This is worth reading … Naomi Wolf: how I was arrested at Occupy Wall Street. It demonstrates something I’ve seen — police becoming fixated with ‘keeping order’, and applying strong-arm tactics to people who are not their normal clientele, and will inevitably apply ‘scrutiny’ to their civil-rights-cramping actions.
I’ve been caught by this myself, and from experience, it’s instructive all round. The police learn they can’t just push everyone around like the battered souls they encounter every day. Sickly white liberals (like me) work out they’re bloody lucky not to be police officers themselves, and to have people willing to do the dirty work … and that sometimes the saying ‘You can’t make an omelette without breaking a few eggs’ has wider applications.
When we brush up against police restricting our civil rights, we tend to bristle, and challenge it. But sometimes the machine is bigger than us and we get caught up in the flywheel … unaccustomed to the routine trampling of our dignity which can be the norm for people repeatedly dealing with the police. (Because they’re crims.)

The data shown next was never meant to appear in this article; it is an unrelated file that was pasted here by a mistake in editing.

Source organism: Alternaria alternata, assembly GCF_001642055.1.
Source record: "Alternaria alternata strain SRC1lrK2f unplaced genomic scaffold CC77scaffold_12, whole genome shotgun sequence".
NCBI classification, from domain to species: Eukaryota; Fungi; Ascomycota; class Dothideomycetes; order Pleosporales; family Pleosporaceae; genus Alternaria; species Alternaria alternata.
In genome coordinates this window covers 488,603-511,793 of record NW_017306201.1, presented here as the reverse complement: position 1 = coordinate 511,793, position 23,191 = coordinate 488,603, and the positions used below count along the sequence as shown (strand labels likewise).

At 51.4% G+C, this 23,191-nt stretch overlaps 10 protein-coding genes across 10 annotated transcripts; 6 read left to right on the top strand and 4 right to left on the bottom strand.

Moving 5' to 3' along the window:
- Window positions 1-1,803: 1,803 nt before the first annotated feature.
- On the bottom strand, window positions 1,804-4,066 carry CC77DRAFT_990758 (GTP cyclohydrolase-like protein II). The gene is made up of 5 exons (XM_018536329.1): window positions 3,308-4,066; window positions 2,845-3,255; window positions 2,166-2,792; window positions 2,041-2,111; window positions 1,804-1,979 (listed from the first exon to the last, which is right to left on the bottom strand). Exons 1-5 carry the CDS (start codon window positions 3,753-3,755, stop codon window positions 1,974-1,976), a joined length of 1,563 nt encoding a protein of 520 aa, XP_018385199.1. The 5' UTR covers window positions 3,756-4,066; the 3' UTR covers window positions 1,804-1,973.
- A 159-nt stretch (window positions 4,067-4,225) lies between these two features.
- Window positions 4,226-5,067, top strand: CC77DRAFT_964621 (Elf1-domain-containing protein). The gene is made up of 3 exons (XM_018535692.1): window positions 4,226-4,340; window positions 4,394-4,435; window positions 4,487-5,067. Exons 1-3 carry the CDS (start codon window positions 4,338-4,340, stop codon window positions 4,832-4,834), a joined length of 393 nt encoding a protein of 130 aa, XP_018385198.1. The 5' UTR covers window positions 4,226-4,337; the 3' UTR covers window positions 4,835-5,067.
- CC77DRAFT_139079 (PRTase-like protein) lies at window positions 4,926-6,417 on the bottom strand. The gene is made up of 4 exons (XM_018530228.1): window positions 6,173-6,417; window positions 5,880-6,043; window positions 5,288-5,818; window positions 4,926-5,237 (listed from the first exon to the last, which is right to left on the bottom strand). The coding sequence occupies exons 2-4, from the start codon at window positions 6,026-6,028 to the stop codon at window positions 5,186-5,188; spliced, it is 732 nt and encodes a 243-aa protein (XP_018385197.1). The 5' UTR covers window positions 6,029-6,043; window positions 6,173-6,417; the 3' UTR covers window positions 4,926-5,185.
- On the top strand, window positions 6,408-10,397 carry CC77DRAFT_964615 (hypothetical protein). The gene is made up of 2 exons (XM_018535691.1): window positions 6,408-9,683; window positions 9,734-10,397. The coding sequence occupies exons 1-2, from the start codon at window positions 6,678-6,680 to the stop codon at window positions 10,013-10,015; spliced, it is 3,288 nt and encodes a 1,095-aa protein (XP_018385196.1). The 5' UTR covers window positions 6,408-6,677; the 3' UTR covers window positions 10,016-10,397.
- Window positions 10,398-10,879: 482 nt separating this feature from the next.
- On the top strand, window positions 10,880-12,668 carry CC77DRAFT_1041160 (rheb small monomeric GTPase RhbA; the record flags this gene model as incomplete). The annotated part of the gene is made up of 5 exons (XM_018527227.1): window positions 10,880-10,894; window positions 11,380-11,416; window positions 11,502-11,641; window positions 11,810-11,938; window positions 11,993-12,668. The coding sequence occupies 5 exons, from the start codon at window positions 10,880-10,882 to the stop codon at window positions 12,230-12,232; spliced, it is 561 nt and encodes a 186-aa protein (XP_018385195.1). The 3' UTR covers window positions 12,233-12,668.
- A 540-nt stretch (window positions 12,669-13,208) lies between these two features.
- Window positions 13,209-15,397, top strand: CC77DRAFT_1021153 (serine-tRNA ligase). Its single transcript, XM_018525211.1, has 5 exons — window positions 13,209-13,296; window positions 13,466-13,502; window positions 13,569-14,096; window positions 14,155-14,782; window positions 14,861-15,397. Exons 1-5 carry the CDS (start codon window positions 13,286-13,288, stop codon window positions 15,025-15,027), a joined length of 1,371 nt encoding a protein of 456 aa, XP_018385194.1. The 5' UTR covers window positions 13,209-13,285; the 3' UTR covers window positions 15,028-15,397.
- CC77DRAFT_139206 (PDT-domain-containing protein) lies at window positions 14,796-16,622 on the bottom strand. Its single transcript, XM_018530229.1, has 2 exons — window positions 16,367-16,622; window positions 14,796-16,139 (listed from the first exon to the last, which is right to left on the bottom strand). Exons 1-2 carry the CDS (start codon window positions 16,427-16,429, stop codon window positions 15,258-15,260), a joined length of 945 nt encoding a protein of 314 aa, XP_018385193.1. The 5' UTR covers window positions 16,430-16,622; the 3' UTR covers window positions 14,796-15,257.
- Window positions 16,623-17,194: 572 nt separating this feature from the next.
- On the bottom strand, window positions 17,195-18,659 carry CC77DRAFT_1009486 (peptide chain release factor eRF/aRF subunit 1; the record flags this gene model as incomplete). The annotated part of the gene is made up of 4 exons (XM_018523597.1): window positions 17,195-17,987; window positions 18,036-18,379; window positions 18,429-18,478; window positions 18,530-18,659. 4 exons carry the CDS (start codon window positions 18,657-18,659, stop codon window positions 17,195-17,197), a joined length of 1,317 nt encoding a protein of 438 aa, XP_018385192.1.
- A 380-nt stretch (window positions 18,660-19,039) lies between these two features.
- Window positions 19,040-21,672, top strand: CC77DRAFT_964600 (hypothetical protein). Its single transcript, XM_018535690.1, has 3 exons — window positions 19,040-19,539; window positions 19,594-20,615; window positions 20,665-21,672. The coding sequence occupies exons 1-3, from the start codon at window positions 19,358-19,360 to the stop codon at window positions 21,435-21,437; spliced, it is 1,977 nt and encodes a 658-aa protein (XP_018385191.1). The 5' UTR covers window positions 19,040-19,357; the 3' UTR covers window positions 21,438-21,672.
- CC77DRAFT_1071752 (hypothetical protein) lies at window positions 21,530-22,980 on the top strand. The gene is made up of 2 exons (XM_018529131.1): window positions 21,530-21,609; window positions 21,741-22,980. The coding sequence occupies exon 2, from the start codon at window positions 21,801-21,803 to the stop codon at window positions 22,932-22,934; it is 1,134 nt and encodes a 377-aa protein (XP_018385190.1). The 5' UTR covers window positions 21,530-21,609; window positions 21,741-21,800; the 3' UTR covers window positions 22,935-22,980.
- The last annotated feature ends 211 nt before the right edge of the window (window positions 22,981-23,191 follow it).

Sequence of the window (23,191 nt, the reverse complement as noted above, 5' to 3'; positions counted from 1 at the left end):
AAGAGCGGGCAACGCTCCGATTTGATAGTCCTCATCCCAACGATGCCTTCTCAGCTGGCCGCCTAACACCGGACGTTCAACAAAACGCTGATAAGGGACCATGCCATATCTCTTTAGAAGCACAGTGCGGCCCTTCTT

Ms Wolf’s story also shows the give-an-inch-take-a-mile latitude that makes me reluctant to extend police/security powers. Sometimes, as we’ve seen recently here in NZ, the ‘but they’re real bad buggers’ justification is trotted out to boost powers (covert video surveillance in the latest instance, firearms, tasers) … but then the powers are deployed inappropriately, unguardedly, against people who aren’t terrorists, gang members or P-smugglers … like, say, left wing or religious-based social activists.
We put more tools at the disposal of the state/security apparatus … but who watches the watchers? Not everyone whose rights are abused turns out to be a writer for the New York Times.